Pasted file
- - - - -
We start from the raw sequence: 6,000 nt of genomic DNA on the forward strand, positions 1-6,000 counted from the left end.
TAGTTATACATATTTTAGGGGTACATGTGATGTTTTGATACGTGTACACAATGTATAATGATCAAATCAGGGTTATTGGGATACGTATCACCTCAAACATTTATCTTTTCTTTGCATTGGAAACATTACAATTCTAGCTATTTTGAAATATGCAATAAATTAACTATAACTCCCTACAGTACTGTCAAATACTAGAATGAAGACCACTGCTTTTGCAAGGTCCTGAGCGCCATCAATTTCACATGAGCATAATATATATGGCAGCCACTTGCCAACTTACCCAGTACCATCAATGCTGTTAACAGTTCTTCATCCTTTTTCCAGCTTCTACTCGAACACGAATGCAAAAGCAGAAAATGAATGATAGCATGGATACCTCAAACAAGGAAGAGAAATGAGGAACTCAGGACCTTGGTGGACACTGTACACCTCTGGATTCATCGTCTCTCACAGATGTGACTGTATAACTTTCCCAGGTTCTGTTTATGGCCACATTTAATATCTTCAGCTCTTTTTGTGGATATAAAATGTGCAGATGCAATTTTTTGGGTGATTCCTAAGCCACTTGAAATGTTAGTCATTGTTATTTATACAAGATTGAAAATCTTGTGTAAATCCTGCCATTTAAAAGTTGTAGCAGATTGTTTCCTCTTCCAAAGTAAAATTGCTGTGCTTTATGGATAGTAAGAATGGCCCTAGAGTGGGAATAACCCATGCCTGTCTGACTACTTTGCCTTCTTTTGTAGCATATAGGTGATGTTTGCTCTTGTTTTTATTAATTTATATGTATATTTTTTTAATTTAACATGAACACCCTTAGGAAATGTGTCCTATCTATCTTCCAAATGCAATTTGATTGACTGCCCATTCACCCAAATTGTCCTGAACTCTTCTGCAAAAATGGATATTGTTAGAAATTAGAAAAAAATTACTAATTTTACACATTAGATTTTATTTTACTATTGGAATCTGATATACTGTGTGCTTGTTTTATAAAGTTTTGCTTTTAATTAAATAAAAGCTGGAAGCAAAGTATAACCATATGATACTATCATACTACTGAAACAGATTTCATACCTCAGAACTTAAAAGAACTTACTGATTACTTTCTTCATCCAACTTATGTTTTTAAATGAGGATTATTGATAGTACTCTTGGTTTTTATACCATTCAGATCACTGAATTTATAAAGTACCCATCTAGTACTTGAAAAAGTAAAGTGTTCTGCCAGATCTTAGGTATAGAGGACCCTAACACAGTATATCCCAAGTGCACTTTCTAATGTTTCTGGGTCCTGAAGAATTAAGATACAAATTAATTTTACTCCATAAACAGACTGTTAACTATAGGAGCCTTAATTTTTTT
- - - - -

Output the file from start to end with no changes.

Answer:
We start from the raw sequence: 6,000 nt of genomic DNA on the forward strand, positions 1-6,000 counted from the left end.
TAGTTATACATATTTTAGGGGTACATGTGATGTTTTGATACGTGTACACAATGTATAATGATCAAATCAGGGTTATTGGGATACGTATCACCTCAAACATTTATCTTTTCTTTGCATTGGAAACATTACAATTCTAGCTATTTTGAAATATGCAATAAATTAACTATAACTCCCTACAGTACTGTCAAATACTAGAATGAAGACCACTGCTTTTGCAAGGTCCTGAGCGCCATCAATTTCACATGAGCATAATATATATGGCAGCCACTTGCCAACTTACCCAGTACCATCAATGCTGTTAACAGTTCTTCATCCTTTTTCCAGCTTCTACTCGAACACGAATGCAAAAGCAGAAAATGAATGATAGCATGGATACCTCAAACAAGGAAGAGAAATGAGGAACTCAGGACCTTGGTGGACACTGTACACCTCTGGATTCATCGTCTCTCACAGATGTGACTGTATAACTTTCCCAGGTTCTGTTTATGGCCACATTTAATATCTTCAGCTCTTTTTGTGGATATAAAATGTGCAGATGCAATTTTTTGGGTGATTCCTAAGCCACTTGAAATGTTAGTCATTGTTATTTATACAAGATTGAAAATCTTGTGTAAATCCTGCCATTTAAAAGTTGTAGCAGATTGTTTCCTCTTCCAAAGTAAAATTGCTGTGCTTTATGGATAGTAAGAATGGCCCTAGAGTGGGAATAACCCATGCCTGTCTGACTACTTTGCCTTCTTTTGTAGCATATAGGTGATGTTTGCTCTTGTTTTTATTAATTTATATGTATATTTTTTTAATTTAACATGAACACCCTTAGGAAATGTGTCCTATCTATCTTCCAAATGCAATTTGATTGACTGCCCATTCACCCAAATTGTCCTGAACTCTTCTGCAAAAATGGATATTGTTAGAAATTAGAAAAAAATTACTAATTTTACACATTAGATTTTATTTTACTATTGGAATCTGATATACTGTGTGCTTGTTTTATAAAGTTTTGCTTTTAATTAAATAAAAGCTGGAAGCAAAGTATAACCATATGATACTATCATACTACTGAAACAGATTTCATACCTCAGAACTTAAAAGAACTTACTGATTACTTTCTTCATCCAACTTATGTTTTTAAATGAGGATTATTGATAGTACTCTTGGTTTTTATACCATTCAGATCACTGAATTTATAAAGTACCCATCTAGTACTTGAAAAAGTAAAGTGTTCTGCCAGATCTTAGGTATAGAGGACCCTAACACAGTATATCCCAAGTGCACTTTCTAATGTTTCTGGGTCCTGAAGAATTAAGATACAAATTAATTTTACTCCATAAACAGACTGTTAACTATAGGAGCCTTAATTTTTTT